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Science and the Theft of Humanity

In science's renewed interest in the human condition, a humanist sees the promise of a dialogue and a new golden age

Geoffrey Harpham

Poachers on Unguarded Turf

But the most exciting and unpredictable unintended consequence of disciplinarity is the opportunity it creates for poaching, which happens when one discipline opts out of the gentleman's agreement allotting certain questions to certain disciplines  and starts answering questions it is not even supposed to ask. This is happening today. Certain disciplines of science—having endured the skeptical and even debunking attention of philosophy, history, gender studies, cultural studies and literary studies, not to mention "science studies"—have for some time been engaging in a quiet counteroffensive by making a series of little raids, each one limited in its scope and aspirations but potentially immense in the aggregate, on the one question above all that has been ruled off limits for them—the question of the human.

This question is so large that it has not been approached directly even in the humanities disciplines, which have presumed rather than interrogated it. Each of the fundamental categories of humanistic research—history, philosophy and criticism of the arts—investigates a basic or elemental feature of human being. Philosophy is particularly interested in the limits of human autonomy, of the capacity for self-determination, self-awareness and self-regulation that is central to our conceptions of free will, reason, the capacity for self-regulation and moral accountability.

These issues anchor one of the traditional cores of philosophy, ethics, and also inform the more recent emphasis on language and representation that has dominated much professional philosophy since the "linguistic turn" that began in the 1930s. Where philosophy presumes human autonomy, history presumes human singularity, the distinctness of the species from other animals, the environment and machines. Criticism of the arts focuses on human creativity, which it defines as the human capacity to produce meaningful representations or forms.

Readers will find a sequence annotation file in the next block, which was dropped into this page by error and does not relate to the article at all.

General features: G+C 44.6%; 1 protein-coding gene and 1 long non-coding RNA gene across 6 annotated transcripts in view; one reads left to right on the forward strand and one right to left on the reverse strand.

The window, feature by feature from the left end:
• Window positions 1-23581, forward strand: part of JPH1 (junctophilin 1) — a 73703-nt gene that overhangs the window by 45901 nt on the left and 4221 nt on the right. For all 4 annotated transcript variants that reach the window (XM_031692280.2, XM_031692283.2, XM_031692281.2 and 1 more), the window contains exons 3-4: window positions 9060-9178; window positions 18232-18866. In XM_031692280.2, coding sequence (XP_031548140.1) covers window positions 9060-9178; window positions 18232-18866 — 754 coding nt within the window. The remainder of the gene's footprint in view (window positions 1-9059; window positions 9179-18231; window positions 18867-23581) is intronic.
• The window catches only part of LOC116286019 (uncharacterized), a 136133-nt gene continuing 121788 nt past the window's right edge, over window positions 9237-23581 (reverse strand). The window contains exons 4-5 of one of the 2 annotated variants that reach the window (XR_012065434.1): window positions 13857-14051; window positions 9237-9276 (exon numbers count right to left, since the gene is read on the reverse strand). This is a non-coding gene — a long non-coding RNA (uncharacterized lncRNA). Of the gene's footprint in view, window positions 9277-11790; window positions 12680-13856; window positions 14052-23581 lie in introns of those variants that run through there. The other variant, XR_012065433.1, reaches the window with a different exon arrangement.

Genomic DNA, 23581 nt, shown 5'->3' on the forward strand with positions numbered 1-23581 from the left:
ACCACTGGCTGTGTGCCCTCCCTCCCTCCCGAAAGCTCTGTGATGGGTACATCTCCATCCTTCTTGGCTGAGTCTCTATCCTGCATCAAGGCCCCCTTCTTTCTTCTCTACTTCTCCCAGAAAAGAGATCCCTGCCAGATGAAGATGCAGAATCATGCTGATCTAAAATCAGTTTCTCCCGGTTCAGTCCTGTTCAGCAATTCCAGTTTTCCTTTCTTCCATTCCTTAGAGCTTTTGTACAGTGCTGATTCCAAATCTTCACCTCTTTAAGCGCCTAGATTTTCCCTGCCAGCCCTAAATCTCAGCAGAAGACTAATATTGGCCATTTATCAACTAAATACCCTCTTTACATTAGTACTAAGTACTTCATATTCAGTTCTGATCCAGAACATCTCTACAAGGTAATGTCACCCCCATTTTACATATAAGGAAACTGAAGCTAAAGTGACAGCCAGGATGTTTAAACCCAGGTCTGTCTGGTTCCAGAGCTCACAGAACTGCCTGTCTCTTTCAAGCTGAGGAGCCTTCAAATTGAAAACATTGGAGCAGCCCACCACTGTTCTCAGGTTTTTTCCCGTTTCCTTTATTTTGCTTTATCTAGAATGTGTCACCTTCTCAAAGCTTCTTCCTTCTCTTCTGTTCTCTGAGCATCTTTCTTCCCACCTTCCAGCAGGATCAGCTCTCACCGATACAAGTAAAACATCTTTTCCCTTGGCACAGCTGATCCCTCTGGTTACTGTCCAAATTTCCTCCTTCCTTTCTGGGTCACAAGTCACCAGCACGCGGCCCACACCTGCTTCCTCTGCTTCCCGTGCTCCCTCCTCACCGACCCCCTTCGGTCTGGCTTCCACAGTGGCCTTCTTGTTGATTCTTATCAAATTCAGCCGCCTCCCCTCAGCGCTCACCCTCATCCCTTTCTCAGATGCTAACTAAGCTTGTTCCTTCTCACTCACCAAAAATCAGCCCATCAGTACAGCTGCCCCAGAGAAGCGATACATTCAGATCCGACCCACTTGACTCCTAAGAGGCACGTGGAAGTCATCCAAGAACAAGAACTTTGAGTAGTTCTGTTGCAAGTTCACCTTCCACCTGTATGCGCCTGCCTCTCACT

These presumptions have governed scholarship in the humanities, but while humanistic scholars have been presuming core facts about human nature, human capacities and human being, scientists have been getting to work. One of the most striking features of contemporary intellectual life is the fact that questions formerly reserved for the humanities are today being approached by scientists in various disciplines such as cognitive science, cognitive neuroscience, robotics, artificial life, behavioral genetics and evolutionary biology. (Indeed, some of the most suggestive work is being done not just outside the humanities but outside the university, by inventors and innovators in the for-profit sector.)

Aspects of the question of autonomy are being taken up not just by philosophers but by investigators in cognitive science, genomics, biochemistry and the technology of bioinformatics. In all these fields, the presumed autonomy of the free human subject is being interrogated and complicated. The presumption of singularity that informs history is also being pressed hard by those working in computational science, animal intelligence, genetic engineering and evolutionary biology, all of which are making it harder to speak in traditional ways about the splendid self-sufficiency of the human species.

And creativity—the most splendid of all properties of human being, according to the humanities—is now being itself redefined by linguistics, cognitive science, neuroscience and even software development, which are assigning new meanings to this term, meanings that do not necessarily funnel back to the individual human being in a state of inspired frenzy.

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